Alvarenga leaves Marshalls and begins his journey home
Jose Salvador Alvarenga departs Marshall Islands for El Salvador saying he will stay away from boats.
A castaway from El Salvador who claims he spent more than a year adrift in the Pacific has begun his journey home.
Jose Salvador Alvarenga thanked the president of the Marshall Islands, where he was found late last month, before boarding a flight to Hawaii.
Our Marshall Islands correspondent, Giff Johnson told Moera Tuilaepa-Taylor when Mr Alvarenga first arrived on Ebon island last month, people were surprised and shocked.
GIFF JOHNSON: Especially the couple who discovered him on their island and took care of him initially got him over to the main island, and they radioed into Majuro and that set forward all the events that have transpired since with all this media coverage and everything. But I think we see a lot of drifters coming through here, not so many from Mexico, although we have had other Mexicans but we have a lot from Kiribati and elsewhere. So it isn't an outrageous thing for something to float in but people were pretty surprised and then again with the story of him having been out since 2012, that's a remarkable thing.
MOERA TUILAEPA-TAYLOR: The media attention must of been overwhelming in the country.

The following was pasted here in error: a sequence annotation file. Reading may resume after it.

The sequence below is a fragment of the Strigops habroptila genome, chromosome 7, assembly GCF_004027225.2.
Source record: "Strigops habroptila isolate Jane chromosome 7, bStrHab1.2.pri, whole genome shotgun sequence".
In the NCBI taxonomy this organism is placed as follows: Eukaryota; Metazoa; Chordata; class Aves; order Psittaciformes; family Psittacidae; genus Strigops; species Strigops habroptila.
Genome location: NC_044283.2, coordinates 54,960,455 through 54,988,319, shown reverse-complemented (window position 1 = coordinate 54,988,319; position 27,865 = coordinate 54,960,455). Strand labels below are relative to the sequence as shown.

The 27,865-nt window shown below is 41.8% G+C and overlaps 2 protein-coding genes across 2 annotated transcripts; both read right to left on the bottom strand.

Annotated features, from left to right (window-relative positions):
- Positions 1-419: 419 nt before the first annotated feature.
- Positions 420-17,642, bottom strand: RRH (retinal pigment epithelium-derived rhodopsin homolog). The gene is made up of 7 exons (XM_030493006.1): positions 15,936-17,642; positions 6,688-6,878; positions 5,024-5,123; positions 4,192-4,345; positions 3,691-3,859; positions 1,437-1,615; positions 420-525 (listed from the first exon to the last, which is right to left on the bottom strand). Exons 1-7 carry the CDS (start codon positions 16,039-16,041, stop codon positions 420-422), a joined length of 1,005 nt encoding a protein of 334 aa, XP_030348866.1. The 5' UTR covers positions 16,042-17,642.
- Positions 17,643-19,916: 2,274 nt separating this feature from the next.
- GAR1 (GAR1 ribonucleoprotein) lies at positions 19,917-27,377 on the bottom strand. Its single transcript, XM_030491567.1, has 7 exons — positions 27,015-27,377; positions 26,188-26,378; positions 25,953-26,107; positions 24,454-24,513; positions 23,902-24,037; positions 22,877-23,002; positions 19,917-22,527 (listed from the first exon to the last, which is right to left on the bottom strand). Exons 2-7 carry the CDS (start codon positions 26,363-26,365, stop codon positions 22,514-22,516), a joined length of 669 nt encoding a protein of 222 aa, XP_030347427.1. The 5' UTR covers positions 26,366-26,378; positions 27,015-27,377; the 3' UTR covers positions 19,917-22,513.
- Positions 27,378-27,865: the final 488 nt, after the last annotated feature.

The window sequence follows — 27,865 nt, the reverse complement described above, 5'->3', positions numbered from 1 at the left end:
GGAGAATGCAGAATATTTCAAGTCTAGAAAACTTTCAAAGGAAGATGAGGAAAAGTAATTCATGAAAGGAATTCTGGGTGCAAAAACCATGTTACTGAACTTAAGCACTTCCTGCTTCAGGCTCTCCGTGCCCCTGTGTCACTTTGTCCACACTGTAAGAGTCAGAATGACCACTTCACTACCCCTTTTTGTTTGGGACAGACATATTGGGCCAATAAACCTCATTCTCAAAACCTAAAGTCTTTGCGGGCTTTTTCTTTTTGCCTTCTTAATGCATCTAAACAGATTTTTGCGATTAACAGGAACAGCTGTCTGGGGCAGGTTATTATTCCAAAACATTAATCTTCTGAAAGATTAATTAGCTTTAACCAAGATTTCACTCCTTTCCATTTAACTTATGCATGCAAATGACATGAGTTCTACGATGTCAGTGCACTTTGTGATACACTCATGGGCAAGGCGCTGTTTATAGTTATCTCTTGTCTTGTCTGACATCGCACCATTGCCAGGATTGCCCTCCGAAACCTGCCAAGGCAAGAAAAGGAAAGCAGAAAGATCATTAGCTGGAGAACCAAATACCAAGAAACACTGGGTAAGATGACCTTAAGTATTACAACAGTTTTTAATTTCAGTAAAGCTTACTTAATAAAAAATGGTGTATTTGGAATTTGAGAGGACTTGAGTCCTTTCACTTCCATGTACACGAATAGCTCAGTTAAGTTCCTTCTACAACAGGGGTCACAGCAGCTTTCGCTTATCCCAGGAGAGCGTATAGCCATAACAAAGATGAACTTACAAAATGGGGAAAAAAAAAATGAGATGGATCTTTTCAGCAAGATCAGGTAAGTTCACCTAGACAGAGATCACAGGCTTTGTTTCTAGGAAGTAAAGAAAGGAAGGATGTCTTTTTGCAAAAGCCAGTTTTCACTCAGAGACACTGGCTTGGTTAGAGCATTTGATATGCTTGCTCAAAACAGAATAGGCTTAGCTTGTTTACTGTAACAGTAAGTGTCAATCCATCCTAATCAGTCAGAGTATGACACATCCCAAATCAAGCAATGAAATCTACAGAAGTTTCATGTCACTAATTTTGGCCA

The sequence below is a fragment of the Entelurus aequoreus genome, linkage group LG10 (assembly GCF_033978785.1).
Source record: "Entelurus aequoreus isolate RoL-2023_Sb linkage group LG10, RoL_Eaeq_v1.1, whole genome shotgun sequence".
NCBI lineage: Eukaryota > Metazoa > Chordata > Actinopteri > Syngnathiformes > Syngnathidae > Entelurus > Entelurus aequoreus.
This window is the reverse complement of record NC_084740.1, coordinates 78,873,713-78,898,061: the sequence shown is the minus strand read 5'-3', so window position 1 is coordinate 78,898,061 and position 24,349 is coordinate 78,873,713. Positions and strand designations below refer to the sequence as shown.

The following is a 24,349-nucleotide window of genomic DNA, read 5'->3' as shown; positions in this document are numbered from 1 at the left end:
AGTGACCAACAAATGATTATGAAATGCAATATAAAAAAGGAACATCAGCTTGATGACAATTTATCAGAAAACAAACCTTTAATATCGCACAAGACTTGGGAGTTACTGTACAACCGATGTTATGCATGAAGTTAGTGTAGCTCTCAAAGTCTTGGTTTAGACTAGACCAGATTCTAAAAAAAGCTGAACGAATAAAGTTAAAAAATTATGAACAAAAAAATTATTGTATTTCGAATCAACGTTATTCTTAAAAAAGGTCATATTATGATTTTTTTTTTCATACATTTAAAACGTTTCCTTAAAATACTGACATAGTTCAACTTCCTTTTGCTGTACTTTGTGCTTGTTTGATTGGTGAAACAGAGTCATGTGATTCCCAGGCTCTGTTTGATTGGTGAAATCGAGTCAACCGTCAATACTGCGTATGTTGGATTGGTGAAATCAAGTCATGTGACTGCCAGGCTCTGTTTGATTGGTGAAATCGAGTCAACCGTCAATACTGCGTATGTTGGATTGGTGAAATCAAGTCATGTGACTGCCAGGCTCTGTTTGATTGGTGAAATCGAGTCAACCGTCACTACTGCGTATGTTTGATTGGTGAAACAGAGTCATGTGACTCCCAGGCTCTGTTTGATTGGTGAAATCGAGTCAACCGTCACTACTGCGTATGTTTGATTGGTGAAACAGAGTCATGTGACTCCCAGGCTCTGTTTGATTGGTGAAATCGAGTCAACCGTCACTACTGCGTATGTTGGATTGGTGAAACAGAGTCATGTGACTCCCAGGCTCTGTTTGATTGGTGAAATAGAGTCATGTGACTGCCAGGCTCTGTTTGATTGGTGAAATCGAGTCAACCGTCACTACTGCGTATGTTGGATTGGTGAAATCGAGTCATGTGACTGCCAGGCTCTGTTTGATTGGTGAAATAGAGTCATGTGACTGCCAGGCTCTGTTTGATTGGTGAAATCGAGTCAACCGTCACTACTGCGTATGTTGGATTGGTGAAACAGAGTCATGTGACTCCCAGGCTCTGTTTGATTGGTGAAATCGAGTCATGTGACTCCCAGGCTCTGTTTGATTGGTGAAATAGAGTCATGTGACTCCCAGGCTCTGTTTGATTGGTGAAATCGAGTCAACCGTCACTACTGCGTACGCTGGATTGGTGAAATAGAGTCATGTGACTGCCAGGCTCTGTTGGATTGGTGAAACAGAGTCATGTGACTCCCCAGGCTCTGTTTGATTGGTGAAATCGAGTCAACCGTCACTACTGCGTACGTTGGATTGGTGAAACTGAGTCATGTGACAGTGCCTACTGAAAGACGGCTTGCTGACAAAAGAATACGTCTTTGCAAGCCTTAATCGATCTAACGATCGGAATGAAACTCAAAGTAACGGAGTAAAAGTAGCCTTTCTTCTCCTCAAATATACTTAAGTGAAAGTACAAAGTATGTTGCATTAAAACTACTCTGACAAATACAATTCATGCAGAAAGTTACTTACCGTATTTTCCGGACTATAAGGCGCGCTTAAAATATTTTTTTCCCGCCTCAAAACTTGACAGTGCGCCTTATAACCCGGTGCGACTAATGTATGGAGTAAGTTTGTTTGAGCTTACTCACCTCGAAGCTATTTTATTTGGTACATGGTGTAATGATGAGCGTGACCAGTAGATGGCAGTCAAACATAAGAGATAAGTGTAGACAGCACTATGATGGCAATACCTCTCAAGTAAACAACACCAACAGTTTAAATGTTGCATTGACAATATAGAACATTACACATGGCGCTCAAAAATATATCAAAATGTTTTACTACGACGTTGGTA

GJ: It has been intense and this is very similar to what happened in 2006 when three Mexican fishermen were rescued by a Marshall Islands fishing boat in the central Pacific and brought into Majuro and it was a media frenzy, not only here in Majuro but on the way home when they got back to Mexico. So I would expect that Alvarenga will see a huge amount of media attention when he gets home, even though apparently he doesn't want it but I think he is going to get it never the less.
MTT: I know that there was a press conference recently, I know he turned up, did you gauge what kind of person he seemed to be during this press conference?
GJ: He only talked for about 30 seconds and just gave a thank you and it was pretty clear he was pretty distressed at the time. One doctor here suggested that he is probably suffering from post traumatic shock syndrome and you certainly could understand it, if he was on the water for 13 months, so he was having some ups and downs but overall by Monday this week he was cleared for travel so he could head back home.
MTT: What was the public reaction like towards him?
GJ: Many Marshallese helped out with Alvarenga, they bought him food, drinks, clothing, just really poured out help for him, not just at Ebon when he initially arrived but in Majuro there was just a lot of that kind of hospitality and it's something that the Marshall Islands is known for. The Marshall Islands really takes care of visitors and Alvarenga was no different in that category.
MTT: I know he was very grateful to the Marshall Islands, did he mention anything about ever coming back to visit?
GJ: I think he liked to stay away from boats. When somebody asked him what his thought was for the next step and he was pretty vehement that he wasn't planning to go fishing.
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